Diabetics Pill

Harvard University professor Samir Mitragotri is among a group of researchers that have developed a “holy grail” of insulin in a pill that could help diabetics keep their blood sugar levels in check. (Harvard.edu photo)

NEW YORK – Researchers, including one Indian American, have developed a “holy grail” of insulin in a pill that could help diabetics keep their blood sugar levels in check.

For up to 40 million people with Type-1 diabetes worldwide, a painful needle prick once or twice daily is necessary for delivering the insulin that their bodies cannot produce on their own, and failing to adhere to the regimen (due to pain, phobia of needles) can lead to poor glycemic control causing serious health complications.

The new approach carries insulin in an ionic liquid comprised of choline and geranic acid that is then put inside a capsule with an acid-resistant enteric coating.

"Once ingested, insulin must navigate a challenging obstacle course before it can be effectively absorbed into the bloodstream," said Samir Mitragotri, Professor at the Harvard University. "Our approach is like a Swiss Army knife, where one pill has tools for addressing each of the obstacles that are encountered," he added.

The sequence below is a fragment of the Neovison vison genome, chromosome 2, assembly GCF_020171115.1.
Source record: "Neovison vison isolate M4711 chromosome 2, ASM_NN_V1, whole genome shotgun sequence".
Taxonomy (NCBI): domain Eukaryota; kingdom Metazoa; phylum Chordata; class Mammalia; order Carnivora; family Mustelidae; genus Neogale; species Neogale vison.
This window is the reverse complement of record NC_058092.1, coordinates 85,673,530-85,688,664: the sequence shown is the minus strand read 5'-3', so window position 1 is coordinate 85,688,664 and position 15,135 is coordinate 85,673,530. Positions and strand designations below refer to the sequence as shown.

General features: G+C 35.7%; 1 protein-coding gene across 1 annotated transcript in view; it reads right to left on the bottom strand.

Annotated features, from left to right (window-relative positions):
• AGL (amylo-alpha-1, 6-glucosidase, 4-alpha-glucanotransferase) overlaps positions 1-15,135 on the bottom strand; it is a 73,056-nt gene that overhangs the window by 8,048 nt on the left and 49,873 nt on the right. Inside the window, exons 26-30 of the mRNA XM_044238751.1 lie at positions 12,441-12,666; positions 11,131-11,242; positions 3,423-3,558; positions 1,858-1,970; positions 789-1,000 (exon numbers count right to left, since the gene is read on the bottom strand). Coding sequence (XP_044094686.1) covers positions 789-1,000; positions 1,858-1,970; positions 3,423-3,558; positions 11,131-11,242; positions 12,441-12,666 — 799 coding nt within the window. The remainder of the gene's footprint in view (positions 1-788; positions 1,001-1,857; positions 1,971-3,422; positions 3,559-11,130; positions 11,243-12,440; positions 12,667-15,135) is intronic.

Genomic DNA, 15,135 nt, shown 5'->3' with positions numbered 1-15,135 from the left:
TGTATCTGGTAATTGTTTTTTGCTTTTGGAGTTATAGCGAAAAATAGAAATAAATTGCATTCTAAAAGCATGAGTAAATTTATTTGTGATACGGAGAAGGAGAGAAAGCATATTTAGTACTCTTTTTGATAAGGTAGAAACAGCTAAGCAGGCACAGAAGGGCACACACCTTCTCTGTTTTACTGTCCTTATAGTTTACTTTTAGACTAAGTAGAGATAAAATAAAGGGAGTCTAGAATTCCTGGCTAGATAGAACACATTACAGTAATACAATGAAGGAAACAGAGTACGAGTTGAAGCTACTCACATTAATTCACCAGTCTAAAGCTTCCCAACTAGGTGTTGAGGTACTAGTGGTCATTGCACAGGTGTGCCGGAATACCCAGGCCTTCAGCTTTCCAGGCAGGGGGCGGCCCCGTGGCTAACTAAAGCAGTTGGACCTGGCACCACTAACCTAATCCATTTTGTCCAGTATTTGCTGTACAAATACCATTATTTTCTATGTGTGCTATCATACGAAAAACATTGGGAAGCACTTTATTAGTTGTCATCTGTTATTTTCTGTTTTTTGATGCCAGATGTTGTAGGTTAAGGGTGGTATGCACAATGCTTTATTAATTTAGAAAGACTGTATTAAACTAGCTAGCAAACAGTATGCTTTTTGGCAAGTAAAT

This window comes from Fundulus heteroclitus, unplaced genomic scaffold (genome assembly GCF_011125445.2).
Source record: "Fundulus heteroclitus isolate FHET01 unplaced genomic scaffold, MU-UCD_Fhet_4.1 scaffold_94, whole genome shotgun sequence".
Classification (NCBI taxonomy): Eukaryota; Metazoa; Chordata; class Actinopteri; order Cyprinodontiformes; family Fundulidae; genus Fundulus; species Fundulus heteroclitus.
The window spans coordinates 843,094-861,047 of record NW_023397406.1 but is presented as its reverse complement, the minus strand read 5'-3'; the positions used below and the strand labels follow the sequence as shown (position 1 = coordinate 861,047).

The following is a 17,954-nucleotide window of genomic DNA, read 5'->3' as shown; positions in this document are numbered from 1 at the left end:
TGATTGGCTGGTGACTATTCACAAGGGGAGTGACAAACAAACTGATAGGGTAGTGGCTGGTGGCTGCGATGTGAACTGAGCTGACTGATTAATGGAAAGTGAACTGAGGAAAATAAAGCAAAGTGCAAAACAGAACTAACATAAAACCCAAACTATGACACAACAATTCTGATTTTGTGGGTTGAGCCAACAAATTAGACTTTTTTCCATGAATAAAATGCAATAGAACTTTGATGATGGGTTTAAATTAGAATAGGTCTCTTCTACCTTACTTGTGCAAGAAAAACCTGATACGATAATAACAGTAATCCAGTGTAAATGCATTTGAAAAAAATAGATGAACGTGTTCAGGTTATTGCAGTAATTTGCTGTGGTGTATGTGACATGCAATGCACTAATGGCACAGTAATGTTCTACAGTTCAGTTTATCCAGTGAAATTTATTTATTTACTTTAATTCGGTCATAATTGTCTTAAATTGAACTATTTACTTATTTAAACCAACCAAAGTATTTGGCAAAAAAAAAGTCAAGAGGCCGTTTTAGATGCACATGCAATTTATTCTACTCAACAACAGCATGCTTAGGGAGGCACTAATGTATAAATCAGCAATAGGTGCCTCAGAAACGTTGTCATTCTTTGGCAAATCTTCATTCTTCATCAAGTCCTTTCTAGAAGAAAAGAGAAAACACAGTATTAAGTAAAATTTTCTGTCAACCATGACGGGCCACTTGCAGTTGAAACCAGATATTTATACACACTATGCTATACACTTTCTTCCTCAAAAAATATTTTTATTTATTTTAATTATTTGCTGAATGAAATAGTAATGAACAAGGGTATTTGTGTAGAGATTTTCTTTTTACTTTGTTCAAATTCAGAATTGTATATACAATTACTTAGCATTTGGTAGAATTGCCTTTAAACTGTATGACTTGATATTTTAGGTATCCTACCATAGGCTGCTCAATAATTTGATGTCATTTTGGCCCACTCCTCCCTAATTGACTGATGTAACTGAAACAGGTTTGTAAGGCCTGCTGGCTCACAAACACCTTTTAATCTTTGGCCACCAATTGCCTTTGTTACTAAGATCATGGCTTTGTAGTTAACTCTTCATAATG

The enteric coating is biocompatible, easy to manufacture, and can be stored for up to two months at room temperature without degrading

This polymer coating resists the breakdown by gastric acids in the gut as well as dissolves when it reaches a more alkaline environment in the small intestine, where the ionic liquid carrying insulin is released.

The choline-geranic acid formulation also was shown to be adept at penetrating two final barriers - the layer of mucus lining the intestine and the tight cell junctions of the intestine wall, through which large-molecule drugs such as insulin cannot easily pass.

The findings, published in the Proceedings of the National Academy of Sciences, also showed that the oral delivery of insulin could also mitigate many of the disease's life-threatening side effects that result from patients failing to give themselves required injections.

"It has been the holy grail of drug delivery to develop ways to give protein and peptide drugs like insulin by mouth, instead of injection," the researchers said.

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